Some Kind of Heaven is filmmaker Lance Oppenheim’s feature debut. The documentary is set within the palm-tree-lined streets of The Villages, America’s largest and most utopian retirement community in central Florida, where four residents struggle to find happiness.
Some Kind of Heaven challenges stereotypes around aging, emboldening its characters to live as vibrantly as possible in the time they have left.
Daniel Garber cut the project using Adobe Premiere Pro. It runs 83 minutes in length and debuted on Sunday, January 26th at the Sundance Film Festival in Park City, UT.
According to Garber, director Lance Oppenheim started working on the film as a school project.
“He thought it was going to be a short documentary at first,” recalls Garber. “After the first shoot, though, he realized that the subject, America’s largest retirement community, was far too big to cover in short form. Lance, who also has a co-editor credit on the film, is a stellar editor himself — but he had never worked on a feature-length film before and wanted to find an editor who shared his sensibilities but had also cut features.
“I had worked previously with producer Pacho Velez, and he put Lance in touch with me. We immediately hit it off. Lance and I had attended the same film program six years apart, and we found that we were speaking the same language and looking to a lot of the same references for inspiration. Before I had officially signed onto the project, I had the rare (for an editor) chance to go with the crew on one of the shoots. I met a lot of the people who appear in our documentary, [and] got to experience the strange world of The Villages for myself, which was extremely helpful as the edit progressed.”
The documentary was shot primarily with an Arri Alexa Mini, shooting 4:3 2.8K in ProRes HQ.
“Lance had already started editing with the first several dozen hours of footage when I came on, so I was trying to conform my workflow to the existing structure rather than reinvent the process,” says Garber. “We wanted to keep everything relatively mobile, so we decided to cut offline in ProRes proxy in HD, burning the LUT into the proxies to maximize performance during the edit. Lance and I would watch through long stringouts for each day of the shoot, annotating with markers, and then have our AEs help with pulling selects based on our evaluations of the footage.
“By the end of the screening process, we had many different ways of searching the footage—by date, by character, by topic — which was essential for this doc. Premiere proved to be a very capable all-in-one solution. I like doing a fair bit of sound work during the edit and would even occasionally mock up temp composites, and none of that work ever interrupted our flow in the editing room because of how quick and easy it was to do what I needed to do right in the NLE.”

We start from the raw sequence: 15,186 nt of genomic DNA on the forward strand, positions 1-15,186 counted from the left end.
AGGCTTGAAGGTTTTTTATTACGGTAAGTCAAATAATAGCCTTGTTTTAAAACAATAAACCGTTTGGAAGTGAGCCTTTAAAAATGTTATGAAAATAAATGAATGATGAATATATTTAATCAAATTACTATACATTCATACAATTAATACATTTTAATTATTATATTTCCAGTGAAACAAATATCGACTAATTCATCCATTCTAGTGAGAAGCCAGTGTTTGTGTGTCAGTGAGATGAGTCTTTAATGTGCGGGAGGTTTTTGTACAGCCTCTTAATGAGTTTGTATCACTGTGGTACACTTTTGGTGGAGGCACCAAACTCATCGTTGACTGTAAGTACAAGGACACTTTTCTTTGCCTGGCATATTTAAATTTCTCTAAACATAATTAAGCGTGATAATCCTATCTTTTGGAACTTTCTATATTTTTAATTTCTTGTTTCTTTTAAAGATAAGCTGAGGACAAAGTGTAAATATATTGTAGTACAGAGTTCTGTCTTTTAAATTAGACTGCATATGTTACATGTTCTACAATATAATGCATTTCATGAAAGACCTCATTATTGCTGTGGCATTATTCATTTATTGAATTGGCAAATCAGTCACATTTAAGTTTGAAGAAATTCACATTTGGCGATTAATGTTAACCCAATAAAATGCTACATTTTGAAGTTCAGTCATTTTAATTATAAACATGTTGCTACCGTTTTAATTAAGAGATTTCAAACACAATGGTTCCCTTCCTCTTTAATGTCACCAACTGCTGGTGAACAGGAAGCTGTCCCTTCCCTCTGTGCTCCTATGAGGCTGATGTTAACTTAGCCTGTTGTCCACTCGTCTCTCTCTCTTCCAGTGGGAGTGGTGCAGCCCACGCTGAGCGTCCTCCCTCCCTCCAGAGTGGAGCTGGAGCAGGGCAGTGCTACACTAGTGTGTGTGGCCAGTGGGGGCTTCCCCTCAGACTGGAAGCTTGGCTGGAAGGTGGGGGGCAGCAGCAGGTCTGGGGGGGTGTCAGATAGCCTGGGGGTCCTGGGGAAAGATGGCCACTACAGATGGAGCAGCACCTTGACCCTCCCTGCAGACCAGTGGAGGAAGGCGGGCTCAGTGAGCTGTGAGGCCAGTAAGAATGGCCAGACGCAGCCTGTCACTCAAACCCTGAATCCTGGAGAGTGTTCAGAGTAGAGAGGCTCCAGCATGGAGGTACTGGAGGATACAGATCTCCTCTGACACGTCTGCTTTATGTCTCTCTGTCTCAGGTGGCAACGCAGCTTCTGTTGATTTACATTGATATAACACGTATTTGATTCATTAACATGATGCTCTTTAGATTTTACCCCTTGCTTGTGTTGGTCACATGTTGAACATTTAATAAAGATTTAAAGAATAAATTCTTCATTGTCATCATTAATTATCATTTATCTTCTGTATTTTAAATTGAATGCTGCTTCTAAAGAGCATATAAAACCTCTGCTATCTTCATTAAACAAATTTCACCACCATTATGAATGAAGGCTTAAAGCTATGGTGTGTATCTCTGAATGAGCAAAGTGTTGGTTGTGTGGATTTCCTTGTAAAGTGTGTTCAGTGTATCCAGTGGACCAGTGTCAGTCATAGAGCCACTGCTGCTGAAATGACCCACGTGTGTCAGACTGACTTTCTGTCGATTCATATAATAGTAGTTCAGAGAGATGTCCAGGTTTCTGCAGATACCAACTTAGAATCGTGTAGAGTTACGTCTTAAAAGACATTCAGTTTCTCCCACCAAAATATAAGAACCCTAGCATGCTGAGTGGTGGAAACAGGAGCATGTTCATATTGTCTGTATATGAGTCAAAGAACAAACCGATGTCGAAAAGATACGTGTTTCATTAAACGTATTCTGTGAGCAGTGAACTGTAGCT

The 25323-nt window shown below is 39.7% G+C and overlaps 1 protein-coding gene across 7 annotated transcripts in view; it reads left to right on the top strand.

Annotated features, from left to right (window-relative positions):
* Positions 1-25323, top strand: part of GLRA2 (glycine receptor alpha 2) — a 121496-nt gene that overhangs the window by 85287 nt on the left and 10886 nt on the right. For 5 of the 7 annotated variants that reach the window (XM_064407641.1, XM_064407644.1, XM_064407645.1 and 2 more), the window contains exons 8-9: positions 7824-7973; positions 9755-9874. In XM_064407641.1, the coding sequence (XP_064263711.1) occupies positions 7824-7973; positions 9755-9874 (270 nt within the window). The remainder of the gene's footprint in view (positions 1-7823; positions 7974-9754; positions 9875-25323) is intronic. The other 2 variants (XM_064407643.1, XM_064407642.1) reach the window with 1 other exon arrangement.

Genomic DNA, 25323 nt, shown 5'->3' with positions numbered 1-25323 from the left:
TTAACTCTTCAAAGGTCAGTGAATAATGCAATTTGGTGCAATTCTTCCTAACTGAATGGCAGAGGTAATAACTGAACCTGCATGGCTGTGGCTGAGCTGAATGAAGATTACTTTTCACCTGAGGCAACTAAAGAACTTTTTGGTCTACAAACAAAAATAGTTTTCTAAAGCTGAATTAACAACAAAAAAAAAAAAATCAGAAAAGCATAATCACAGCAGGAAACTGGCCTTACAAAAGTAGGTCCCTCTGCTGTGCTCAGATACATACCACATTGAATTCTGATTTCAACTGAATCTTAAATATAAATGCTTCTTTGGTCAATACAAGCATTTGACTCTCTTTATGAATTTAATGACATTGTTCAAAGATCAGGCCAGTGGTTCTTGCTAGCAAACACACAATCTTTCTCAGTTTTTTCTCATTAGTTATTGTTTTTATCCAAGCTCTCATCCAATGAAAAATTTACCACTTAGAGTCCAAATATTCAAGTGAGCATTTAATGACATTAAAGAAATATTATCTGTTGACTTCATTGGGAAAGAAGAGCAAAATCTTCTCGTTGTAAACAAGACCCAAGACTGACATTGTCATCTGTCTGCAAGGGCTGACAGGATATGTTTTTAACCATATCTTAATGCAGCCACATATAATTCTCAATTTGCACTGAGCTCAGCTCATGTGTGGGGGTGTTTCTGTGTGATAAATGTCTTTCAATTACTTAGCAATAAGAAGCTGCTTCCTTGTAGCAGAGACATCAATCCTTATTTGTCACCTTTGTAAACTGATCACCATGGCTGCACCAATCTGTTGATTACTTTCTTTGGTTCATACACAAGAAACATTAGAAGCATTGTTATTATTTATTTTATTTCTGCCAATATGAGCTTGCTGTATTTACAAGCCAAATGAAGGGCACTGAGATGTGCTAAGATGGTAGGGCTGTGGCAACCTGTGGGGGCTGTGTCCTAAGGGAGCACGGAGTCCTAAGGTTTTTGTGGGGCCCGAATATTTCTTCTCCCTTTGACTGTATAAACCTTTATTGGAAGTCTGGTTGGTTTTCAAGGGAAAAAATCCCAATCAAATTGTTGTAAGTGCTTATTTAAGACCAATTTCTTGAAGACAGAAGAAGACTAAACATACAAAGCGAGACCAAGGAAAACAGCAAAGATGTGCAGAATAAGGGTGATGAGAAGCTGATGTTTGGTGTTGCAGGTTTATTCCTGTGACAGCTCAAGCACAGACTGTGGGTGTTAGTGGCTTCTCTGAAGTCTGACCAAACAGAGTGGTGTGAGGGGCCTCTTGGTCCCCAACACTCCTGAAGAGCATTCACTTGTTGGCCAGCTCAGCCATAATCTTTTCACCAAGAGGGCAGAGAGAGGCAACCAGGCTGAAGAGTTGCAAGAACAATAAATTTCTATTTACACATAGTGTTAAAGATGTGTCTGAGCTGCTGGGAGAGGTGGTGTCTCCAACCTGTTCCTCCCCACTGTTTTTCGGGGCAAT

Garber reflects on a key scene within the film that focuses on Barbara, a main character who lost her husband to a brain tumor.
“She’s had trouble fitting into this utopian retirement city and feels weighed down by her loss, wondering if she’ll find love and happiness again in her life,” he explains. “Later in the film, she meets a charismatic golf cart salesman named Lynn and experiences unexpected chemistry with him, which excites her so much that she recounts the entire story to her hairdresser. It’s a small victory for her — a moment of hope and optimism that breaks through the shroud of depression and grief.”
From an editing standpoint, Garber first approached the story beat in linear fashion, showing Barbara at the golf cart shop, meeting Lynn, and then showing her dwelling on the episode while at the salon.
“But it didn’t work,” he recalls, “Even after painstaking refinement. The former scene still felt long and unclear; the latter, redundant. But then I tried intercutting the two. We would experience the first exchange between Barbara and Lynn in the moment, but once their chemistry was palpable, we would launch into Barbara’s rose-tinted memory of the meeting, with snippets of her narration to the hairdresser intercut with the actual events. It worked.”
The intercut version was funnier, he notes, with Lynn in the golf cart shop finishing Barbara’s sentences in the salon, the hairdresser providing humorous reactions.
“And, better yet, it felt more true to Barbara as a character: rather than adhering to the slow progression of events in reality, we could be swept up in Barbara’s own version of the story, justifying leaps in time based on what her memories contained. The resulting sequence feels like a genuine high point for her. With the addition of a fine piece of music from composer Ari Balouzian, this became one of my favorite sequences in the film, which has been more or less locked since the very first rough cut.”